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Civil rights group objects to using federal COVID aid for prisons

By: and - January 23, 2023 10:31 am

Photo by Alex Potemkin | Getty Images

The American Civil Liberties Union is asking the Treasury Department to take a harder line on states and local governments using federal American Rescue Plan Act money to build and expand correctional facilities.

One of the projects it cited is in Arizona, where prison officials said they planned to spend $4.2 million to renovate executive and administrative offices.

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The ACLU is asking the Treasury’s office of inspector general to investigate and reiterate to governments “that they may not use those funds to build or expand jails, prisons or other detention facilities and that there will be consequences for doing so.”

The money, the ACLU says, is intended to help governments respond to the impact of the COVID-19 pandemic.

The letter included the signatures of ACLU officials in nine states, Arizona’s Jennifer Allen Aroz.

The Treasury Department has given conflicting signals about the legality of using ARPA funds for prisons, including a project in Iowa’s Scott County to build a new juvenile detention center.

In an article in The Nation magazine last July, an official in the department’s inspector general’s office said the county’s intended use of ARPA funds was not permissible. However, in September, the Quad-City Times reported that the department cleared the way for use of the funds and that it said The Nation was mistakenly given information that conflated two separate parts of the law.

In its letter, dated Jan. 18, the ACLU says the treasury department “must give clear guidance on what is prohibited under each of these categories.”

Pete McRoberts, policy director for the ACLU of Iowa, said in an interview that it’s not legal to use ARPA funds for the Scott County project. The ACLU, along with other groups, had previously objected to the county.

“We could read the law,” McRoberts said Thursday.

The ACLU of Iowa also has objected to expansion of the facility, McRoberts said, because it allows the county to incarcerate more juveniles, which is harmful, especially on racial grounds. The organization has cited figures saying that in Scott County “1 out of every 22 Black children is detained, versus 1 out of every 457 white children.”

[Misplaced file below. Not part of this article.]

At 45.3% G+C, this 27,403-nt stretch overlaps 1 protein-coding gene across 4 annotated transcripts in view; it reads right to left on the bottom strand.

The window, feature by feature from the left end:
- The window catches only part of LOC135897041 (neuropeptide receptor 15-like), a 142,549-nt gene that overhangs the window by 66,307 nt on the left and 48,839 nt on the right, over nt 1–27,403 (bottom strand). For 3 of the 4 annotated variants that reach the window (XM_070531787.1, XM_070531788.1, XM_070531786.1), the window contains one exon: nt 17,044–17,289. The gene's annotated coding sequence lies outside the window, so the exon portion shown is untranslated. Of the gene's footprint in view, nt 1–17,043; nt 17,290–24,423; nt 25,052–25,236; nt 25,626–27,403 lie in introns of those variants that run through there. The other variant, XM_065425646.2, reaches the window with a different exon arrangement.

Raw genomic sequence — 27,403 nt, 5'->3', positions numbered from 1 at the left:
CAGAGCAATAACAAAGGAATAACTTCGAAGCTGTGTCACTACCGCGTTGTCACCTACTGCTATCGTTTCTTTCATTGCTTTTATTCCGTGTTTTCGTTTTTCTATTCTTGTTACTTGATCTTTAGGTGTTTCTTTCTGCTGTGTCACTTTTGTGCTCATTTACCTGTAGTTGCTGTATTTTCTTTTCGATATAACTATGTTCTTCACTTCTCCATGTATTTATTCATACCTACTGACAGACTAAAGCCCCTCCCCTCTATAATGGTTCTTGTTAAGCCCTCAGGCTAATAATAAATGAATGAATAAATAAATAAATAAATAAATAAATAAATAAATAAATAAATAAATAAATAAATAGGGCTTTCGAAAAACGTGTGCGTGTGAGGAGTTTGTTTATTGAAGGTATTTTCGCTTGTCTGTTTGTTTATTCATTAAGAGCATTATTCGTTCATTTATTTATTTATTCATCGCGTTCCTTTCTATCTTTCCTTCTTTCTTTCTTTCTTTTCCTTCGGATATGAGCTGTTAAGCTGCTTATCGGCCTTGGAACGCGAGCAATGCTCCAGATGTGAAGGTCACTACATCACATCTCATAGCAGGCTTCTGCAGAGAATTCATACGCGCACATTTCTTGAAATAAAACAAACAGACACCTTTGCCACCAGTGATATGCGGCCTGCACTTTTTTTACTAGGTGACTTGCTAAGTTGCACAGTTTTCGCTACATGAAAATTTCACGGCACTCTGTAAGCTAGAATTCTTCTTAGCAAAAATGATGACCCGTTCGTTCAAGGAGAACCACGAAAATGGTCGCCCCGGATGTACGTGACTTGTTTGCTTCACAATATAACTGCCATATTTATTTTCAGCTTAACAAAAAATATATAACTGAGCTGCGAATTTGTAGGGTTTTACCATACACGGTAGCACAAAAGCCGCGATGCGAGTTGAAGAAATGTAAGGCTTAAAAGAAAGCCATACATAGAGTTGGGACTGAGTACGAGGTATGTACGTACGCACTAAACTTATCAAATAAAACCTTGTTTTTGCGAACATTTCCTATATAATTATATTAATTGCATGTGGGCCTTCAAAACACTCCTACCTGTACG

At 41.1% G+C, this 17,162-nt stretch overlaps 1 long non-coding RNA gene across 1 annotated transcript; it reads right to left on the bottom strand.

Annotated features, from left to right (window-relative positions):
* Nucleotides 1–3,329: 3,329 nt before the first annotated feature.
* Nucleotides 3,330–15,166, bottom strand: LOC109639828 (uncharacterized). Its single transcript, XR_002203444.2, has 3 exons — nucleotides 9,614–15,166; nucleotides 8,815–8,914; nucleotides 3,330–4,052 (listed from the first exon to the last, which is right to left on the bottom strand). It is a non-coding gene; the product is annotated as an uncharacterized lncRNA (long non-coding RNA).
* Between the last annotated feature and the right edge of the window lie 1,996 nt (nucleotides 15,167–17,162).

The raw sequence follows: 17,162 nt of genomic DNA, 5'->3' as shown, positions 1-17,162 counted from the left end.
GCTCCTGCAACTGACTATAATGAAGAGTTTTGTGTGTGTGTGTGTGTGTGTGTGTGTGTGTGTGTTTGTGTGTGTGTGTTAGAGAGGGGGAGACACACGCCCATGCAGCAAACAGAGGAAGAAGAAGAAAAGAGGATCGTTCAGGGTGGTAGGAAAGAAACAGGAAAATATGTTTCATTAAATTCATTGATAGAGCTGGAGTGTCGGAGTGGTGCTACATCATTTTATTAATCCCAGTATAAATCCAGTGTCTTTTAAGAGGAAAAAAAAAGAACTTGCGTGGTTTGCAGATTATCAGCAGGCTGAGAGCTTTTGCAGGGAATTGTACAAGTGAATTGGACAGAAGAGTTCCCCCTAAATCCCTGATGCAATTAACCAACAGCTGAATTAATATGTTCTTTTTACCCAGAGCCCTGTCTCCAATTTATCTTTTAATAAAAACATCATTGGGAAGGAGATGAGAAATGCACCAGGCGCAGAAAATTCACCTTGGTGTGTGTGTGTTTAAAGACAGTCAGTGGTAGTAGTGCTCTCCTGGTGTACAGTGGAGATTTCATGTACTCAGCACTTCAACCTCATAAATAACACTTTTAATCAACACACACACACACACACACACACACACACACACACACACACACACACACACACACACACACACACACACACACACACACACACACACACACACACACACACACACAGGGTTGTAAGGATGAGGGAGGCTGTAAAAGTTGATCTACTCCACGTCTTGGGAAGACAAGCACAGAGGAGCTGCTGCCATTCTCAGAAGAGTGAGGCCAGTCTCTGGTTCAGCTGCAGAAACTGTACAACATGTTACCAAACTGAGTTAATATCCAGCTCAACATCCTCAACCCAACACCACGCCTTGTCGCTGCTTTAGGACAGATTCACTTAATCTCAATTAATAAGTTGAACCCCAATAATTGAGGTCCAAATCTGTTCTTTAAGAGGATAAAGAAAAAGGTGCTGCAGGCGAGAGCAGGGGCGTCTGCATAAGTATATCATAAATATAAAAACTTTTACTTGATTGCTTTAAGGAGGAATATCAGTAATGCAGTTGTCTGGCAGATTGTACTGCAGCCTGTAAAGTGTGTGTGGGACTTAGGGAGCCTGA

County officials have said they have an obligation to detain juveniles who are ordered held by the court system, and that it is better to have them in the community rather than send them to facilities in other parts of the state.

The new facility would essentially double the number of beds and replace a four-decade old juvenile facility in downtown Davenport that all sides agree is inadequate.

Other projects cited by the ACLU in its letter are in Maine, Arkansas, Indiana, Louisiana, Missouri, Oklahoma and Alabama.

In Alabama, the state is building two new 4,000 bed prisons for men, with plans for a future women’s prison. It plans to use $400 million in ARPA funds, 20% of its total allocation, the ACLU said.

The ACLU says the federal government has gone after individuals for misuse of ARPA funds, including criminally charging more than 1,000. But it says the federal government hasn’t exercised the same kind of scrutiny with state and local governments.

“The focus on investigating and acting against those who have misused COVID-19-related funding should include state and local government entities, and not be limited to individual bad actors,” the ACLU letter said.

This story was originally published by the Iowa Capital Dispatch, a sister publication of the Arizona Mirror and a member of the States Newsroom network of local news organizations.

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Ed Tibbetts/Iowa Capital Dispatch
Ed Tibbetts/Iowa Capital Dispatch

Ed Tibbetts has covered Iowa politics, government and trends for more than three decades. A former reporter and editorial page editor for the Quad-City Times, he now is a freelance journalist who publishes the Along the Mississippi newsletter on Substack. He is a member of the Iowa Writers’ Collaborative.

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Jim Small
Jim Small

Jim Small is a native Arizonan and has covered state government, policy and politics since 2004, with a focus on investigative and in-depth policy reporting, first as a reporter for the Arizona Capitol Times, then as editor of the paper and its prestigious sister publications, the Yellow Sheet Report and Arizona Legislative Report. He has also served as the editor and executive director of the Arizona Center for Investigative Reporting. News organizations and journalists under his leadership have won numerous state, regional and national awards for accountability journalism and probing investigations into state government operations.

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